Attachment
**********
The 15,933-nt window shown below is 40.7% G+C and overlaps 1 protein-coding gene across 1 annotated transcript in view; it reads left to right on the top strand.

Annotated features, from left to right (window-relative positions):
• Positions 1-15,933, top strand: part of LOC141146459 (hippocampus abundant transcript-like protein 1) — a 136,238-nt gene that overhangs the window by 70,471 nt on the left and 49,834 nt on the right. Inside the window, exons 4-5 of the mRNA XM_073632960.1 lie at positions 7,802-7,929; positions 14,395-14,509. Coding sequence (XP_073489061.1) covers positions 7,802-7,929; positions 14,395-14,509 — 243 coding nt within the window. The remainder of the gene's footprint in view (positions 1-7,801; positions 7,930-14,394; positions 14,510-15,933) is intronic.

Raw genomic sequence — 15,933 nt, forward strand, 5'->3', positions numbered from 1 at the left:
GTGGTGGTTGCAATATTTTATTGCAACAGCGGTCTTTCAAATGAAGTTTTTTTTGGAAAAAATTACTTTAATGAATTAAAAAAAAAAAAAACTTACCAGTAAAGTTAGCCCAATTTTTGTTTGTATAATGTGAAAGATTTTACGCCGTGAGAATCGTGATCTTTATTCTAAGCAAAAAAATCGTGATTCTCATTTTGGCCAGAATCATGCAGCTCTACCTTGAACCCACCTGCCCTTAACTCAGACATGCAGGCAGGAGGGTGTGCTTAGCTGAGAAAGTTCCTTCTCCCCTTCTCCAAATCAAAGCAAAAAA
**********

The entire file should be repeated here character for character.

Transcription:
The 15,933-nt window shown below is 40.7% G+C and overlaps 1 protein-coding gene across 1 annotated transcript in view; it reads left to right on the top strand.

Annotated features, from left to right (window-relative positions):
• Positions 1-15,933, top strand: part of LOC141146459 (hippocampus abundant transcript-like protein 1) — a 136,238-nt gene that overhangs the window by 70,471 nt on the left and 49,834 nt on the right. Inside the window, exons 4-5 of the mRNA XM_073632960.1 lie at positions 7,802-7,929; positions 14,395-14,509. Coding sequence (XP_073489061.1) covers positions 7,802-7,929; positions 14,395-14,509 — 243 coding nt within the window. The remainder of the gene's footprint in view (positions 1-7,801; positions 7,930-14,394; positions 14,510-15,933) is intronic.

Raw genomic sequence — 15,933 nt, forward strand, 5'->3', positions numbered from 1 at the left:
GTGGTGGTTGCAATATTTTATTGCAACAGCGGTCTTTCAAATGAAGTTTTTTTTGGAAAAAATTACTTTAATGAATTAAAAAAAAAAAAAACTTACCAGTAAAGTTAGCCCAATTTTTGTTTGTATAATGTGAAAGATTTTACGCCGTGAGAATCGTGATCTTTATTCTAAGCAAAAAAATCGTGATTCTCATTTTGGCCAGAATCATGCAGCTCTACCTTGAACCCACCTGCCCTTAACTCAGACATGCAGGCAGGAGGGTGTGCTTAGCTGAGAAAGTTCCTTCTCCCCTTCTCCAAATCAAAGCAAAAAA